• Group AIS 2016: Yes – although I don’t think the control of nine diverse Presbyterian organisations, one of which is the national ‘Missions Committee’, is fairly described as ‘Providing administration support to Presbyterian organisations in NSW’.
  • Group Financial Report 2016: (the report that includes PWMC’s figures): No, no true and fair view.
    • To produce the type of financial statements that imply that any stakeholders, past or prospective, can request a body controlling nine charities, earning $33.92 m p.a., and with 300 staff, can expect a positive response to their request for financial statements tailored to their needs is ridiculous.

What financial situation was shown in that Report?

  • No information on PWMC is available. You must trust the holding company. If this is not enough for you, then contact PWMC.

Where were your (net) donations sent?

  • Nothing is disclosed.

What did the auditor say about the last (Group) financial statements?

  • The auditor, Meredith Scott for Ernst & Young, gave a ‘clean’ opinion.
  • But
    • as it’s on the consolidated financial statements, statements where PWMC is mentioned only on the cover as one of nine other entities whose figures have been included,
    • and as it’s accepting of special purpose financial statements (above),
    • you might question how much comfort on PWMC you can take from that.

If a charity, is their information on the ACNC Register complete/correct?

  • No
    • An absence of countries under ‘Operates in (Countries)’ does not match the website information.
    • Is it really the case that just two people govern this charity?
    • ‘Who the Charity Benefits’ is blank.
    • Admittedly it’s only a trading name, but it’s incorrect (under ‘Other Name(s)’

Who are the people controlling the organisation?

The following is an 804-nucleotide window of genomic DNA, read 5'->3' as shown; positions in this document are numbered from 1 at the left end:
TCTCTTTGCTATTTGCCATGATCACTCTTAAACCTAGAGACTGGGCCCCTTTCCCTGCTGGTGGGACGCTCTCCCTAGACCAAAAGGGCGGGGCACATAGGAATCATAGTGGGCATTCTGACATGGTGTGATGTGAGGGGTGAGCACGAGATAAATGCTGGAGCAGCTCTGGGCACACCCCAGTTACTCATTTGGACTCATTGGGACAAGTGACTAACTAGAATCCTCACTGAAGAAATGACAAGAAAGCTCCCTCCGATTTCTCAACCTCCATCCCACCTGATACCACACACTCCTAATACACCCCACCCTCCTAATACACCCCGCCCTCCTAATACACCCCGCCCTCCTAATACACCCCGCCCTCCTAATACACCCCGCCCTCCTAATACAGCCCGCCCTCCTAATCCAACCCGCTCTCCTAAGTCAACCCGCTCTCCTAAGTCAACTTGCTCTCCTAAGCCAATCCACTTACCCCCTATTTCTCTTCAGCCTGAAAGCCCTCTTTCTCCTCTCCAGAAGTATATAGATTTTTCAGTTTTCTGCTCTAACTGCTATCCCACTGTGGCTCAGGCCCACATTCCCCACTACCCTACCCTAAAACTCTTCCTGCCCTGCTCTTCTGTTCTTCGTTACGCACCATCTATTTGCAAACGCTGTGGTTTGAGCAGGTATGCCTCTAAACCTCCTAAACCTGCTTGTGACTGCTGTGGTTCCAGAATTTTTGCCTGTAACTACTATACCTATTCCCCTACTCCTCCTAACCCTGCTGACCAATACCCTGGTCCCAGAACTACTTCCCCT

• There’s nothing about directors or a governing body on the website.
  • ‘Responsible Persons’ on the ACNC Register shows two people:
    • Peter Merrick
    • Stephen Smith
    • The governing document says that there are considerably more than two people on the Committee:

To whom is PWMC accountable?

  • As a charity, to the ACNC.
    • Its ‘Charity Tick’ is used in the website footer in support of you giving to them.  And rightly so, because it would be unwise to give to a charity that is unregistered.   The ‘tick’ also means PWMC’s AIS is not overdue, and the ACNC has not taken any compliance action against it.
  • They are accountable because of their membership of Missions Interlink.
    • However, when they describe their membership, they make no mention of the accountability aspect.
      • For one opinion on the strength of this accountability, see the section Activities in this review.



  1. I only checked in the name that they use on the website, the name that they told me last year was ‘the correct name’ (private email), Australian Presbyterian World Mission; ‘Fundraising’ is not mentioned on the website, so maybe their operations don’t include fundraising. But the internet invitation is fundraising. If their compliance with these laws is of concern to you, I’d ask them to explain.
  2. Good living and social concern are important [to the cause of evangelism], but they are not uniquely Christian graces…I’ve met a lot of fine Hindus, Muslims and atheists. Just living the life is not going to bring someone to Christ. There is much more to it than that. We must help people, certainly, but we must also share with them why we are motivated to do so. We must stand against injustice, poverty and need, but we must at the same time point to the One who brings justice and who can meet the deepest need. Until they know our reasons, how can they come to know our Lord? [Dan Armstrong, the Fifth Gospel: The Gospel According to You, Anzea Books, pp. 13-14.